Meet Youth Where They Are
Young people are going online for mental health information—as many as 87% of teens and young adults surveyed in 2018 say they have gone online for mental health information (Hopelab & Rideout et al., 2018), suggesting that there is a need for mental health resources and content online. However, allowing youth access to that information may not be as straightforward as simply posting the information online. The algorithms that run in the background on platforms like Facebook, Instagram, and TikTok are not always visible to the user, yet play a hugely important role in what content ultimately reaches users. As DasGupta pointed out: “The challenge with the Instagram algorithm is that it sends more people to your account who are similar to those who are already there. It doesn’t really give you the opportunity to find new people [without spending ad dollars].”
Algorithms are often designed with the goal of creating and sustaining platform engagement—that is, feeding users content they would like to see and will likely comment on and share. This often has the consequence of creating echo chambers, where the same kind of content is being passed around to the same types of individuals. For example, youth already interested in mental health content may be more likely to see suggestions for Hi Anxiety content in their feed than youth who may be in need of mental health and wellbeing services, but do not show up as having previously searched for such content. Indeed, youth may even be aware that algorithms on different social media platforms are designed differently, and might choose one platform over another because of this.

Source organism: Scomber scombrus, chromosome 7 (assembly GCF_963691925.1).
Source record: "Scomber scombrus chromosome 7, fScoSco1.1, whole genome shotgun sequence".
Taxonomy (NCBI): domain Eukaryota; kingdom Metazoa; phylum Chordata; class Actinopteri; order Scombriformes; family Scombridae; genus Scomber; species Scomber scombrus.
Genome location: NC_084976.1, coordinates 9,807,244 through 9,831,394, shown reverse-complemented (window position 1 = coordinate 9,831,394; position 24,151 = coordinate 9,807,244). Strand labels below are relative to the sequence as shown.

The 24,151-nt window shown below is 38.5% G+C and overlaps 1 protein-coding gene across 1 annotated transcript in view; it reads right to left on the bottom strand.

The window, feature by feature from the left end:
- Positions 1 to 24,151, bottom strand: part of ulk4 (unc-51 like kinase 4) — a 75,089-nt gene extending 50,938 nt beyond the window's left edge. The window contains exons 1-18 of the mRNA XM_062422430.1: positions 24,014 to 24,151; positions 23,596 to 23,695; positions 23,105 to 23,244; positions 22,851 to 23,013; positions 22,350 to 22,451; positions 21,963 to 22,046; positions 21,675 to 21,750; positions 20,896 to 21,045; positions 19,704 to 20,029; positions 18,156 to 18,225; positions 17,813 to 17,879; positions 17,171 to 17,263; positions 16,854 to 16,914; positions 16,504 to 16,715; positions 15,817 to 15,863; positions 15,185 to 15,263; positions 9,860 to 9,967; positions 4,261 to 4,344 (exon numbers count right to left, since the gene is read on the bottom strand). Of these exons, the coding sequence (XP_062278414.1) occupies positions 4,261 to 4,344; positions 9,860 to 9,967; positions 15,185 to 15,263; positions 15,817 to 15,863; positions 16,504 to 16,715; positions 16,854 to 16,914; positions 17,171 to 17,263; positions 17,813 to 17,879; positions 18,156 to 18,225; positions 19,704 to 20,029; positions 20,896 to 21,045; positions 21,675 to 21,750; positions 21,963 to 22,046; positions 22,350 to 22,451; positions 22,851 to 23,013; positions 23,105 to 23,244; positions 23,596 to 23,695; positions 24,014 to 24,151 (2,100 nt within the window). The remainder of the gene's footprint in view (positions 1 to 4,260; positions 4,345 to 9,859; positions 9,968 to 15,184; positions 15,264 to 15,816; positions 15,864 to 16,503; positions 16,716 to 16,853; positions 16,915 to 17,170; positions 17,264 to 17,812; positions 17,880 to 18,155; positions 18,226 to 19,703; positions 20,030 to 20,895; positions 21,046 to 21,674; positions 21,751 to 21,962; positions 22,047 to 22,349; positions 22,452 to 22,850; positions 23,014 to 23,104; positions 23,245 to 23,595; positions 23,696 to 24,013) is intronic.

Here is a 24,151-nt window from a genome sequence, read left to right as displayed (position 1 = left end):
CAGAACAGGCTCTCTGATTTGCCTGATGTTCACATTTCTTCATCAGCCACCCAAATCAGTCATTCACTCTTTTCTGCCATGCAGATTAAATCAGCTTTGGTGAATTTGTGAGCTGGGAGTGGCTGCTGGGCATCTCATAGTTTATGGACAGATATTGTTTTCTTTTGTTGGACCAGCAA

To overcome barriers of access, it is important for content creators to keep in mind that the platforms have a lot of control over how content gets distributed. Creating, delivering and targeting content with contexts powered by AI and recommendation systems requires a new and more thoughtful approach to dissemination than prior campaigns. Additionally, DasGupta pointed out, “these platforms are commercial entities reliant on ad dollars. So to effectively target specific audiences requires both the financial resources and technical know how of how to reach them with an ad campaign, especially in the beginning.” That is, the most successful approaches to reaching the “right youth” at the “right time” will require the analysis of real-time metrics of engagement, as well as strategies that optimize the preferences of the algorithms that underlie these systems. These novel and interactive ecosystems also raise the question of how one should deliver mental health content to youth, if youth are not already in those spaces?
Hi Anxiety commissioned post showing how mental health content is delivered in an aesthetic way
Hi Anxiety is an account that does not look like other sorts of mental health and wellness sites found around online spaces. A viewer is more likely to encounter artwork in soft pastels with self-care tips and inspirational mantras written overtop in flowing and fanciful fonts than overly clinical language in stale colors.